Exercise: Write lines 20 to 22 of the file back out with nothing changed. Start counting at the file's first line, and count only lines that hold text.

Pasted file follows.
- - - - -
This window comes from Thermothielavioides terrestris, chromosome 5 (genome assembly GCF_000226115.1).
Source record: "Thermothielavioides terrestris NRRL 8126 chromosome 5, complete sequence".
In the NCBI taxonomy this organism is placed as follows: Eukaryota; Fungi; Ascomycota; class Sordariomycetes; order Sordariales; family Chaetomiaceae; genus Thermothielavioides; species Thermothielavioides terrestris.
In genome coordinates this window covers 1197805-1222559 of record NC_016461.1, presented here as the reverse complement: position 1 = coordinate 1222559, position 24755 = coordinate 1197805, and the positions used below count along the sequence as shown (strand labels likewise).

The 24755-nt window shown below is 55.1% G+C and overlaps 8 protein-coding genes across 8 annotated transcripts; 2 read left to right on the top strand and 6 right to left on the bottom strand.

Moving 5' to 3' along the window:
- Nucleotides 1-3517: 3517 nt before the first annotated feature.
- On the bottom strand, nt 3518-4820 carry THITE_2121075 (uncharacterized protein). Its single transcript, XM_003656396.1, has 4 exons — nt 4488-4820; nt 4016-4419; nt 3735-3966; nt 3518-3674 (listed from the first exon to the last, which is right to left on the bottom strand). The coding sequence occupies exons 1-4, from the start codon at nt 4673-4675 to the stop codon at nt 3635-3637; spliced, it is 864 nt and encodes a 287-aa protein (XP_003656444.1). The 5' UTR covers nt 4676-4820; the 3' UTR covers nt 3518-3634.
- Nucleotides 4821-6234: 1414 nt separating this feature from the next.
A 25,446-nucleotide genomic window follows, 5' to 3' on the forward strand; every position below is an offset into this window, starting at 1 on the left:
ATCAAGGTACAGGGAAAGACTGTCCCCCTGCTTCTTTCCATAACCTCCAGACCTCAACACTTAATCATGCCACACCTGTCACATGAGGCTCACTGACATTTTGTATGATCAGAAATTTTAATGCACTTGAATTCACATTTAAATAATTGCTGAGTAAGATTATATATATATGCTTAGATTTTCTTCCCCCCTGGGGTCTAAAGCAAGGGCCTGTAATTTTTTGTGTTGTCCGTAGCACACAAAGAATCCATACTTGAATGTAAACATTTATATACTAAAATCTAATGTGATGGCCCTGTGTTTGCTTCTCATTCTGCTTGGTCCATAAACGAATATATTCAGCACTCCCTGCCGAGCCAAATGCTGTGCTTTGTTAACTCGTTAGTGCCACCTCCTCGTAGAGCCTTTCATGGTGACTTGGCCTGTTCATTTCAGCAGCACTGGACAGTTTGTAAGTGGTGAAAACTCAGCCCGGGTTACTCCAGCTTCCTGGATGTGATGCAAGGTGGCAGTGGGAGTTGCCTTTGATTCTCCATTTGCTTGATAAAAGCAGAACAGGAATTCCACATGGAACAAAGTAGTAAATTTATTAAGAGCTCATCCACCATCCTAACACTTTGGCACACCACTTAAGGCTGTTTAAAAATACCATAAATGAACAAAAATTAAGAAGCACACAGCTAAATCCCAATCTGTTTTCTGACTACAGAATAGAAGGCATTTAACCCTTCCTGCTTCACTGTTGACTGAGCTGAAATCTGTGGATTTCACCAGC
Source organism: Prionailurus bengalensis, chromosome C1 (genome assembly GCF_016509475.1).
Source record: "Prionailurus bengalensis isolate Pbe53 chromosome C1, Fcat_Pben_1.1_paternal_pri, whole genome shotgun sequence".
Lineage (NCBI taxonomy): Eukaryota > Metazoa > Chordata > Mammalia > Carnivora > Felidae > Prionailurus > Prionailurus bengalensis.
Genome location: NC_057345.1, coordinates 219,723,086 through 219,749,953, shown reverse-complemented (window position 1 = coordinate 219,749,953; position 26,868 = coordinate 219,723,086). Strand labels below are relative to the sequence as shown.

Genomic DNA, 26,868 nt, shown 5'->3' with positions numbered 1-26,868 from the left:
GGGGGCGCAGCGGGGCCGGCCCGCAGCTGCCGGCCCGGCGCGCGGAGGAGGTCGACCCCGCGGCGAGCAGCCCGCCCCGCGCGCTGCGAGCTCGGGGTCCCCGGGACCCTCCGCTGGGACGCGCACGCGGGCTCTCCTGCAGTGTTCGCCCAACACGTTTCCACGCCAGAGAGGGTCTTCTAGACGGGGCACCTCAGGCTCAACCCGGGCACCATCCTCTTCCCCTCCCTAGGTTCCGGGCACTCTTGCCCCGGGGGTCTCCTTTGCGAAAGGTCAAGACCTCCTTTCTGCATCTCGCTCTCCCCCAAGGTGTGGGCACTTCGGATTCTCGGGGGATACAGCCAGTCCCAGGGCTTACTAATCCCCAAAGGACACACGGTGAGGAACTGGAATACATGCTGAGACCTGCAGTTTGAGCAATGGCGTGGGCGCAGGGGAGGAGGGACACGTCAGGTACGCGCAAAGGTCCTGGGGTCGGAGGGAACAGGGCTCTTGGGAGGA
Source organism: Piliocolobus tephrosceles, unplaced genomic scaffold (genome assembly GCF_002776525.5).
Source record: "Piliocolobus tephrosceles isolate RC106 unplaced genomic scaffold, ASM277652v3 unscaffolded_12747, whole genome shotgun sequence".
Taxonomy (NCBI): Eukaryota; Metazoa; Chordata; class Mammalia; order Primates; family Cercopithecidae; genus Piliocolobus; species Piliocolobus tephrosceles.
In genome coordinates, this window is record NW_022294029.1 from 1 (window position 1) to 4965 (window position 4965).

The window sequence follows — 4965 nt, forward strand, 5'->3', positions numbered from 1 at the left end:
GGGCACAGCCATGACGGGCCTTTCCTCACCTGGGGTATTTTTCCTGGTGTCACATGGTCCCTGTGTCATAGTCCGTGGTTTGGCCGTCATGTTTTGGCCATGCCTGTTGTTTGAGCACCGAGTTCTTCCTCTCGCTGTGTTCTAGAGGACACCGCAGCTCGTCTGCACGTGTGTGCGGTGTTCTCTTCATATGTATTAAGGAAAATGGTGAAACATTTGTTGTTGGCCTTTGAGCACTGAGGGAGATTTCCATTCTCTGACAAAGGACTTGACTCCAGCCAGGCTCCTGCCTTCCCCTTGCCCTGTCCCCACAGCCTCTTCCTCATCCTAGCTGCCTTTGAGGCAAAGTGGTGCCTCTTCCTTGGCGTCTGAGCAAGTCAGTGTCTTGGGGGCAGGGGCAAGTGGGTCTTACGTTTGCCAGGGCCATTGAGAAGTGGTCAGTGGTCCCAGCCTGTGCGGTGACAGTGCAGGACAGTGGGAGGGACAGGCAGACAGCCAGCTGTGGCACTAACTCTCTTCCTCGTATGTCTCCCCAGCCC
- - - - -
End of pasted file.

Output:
Taxonomy (NCBI): Eukaryota; Metazoa; Chordata; class Mammalia; order Primates; family Cercopithecidae; genus Piliocolobus; species Piliocolobus tephrosceles.
In genome coordinates, this window is record NW_022294029.1 from 1 (window position 1) to 4965 (window position 4965).

The window sequence follows — 4965 nt, forward strand, 5'->3', positions numbered from 1 at the left end: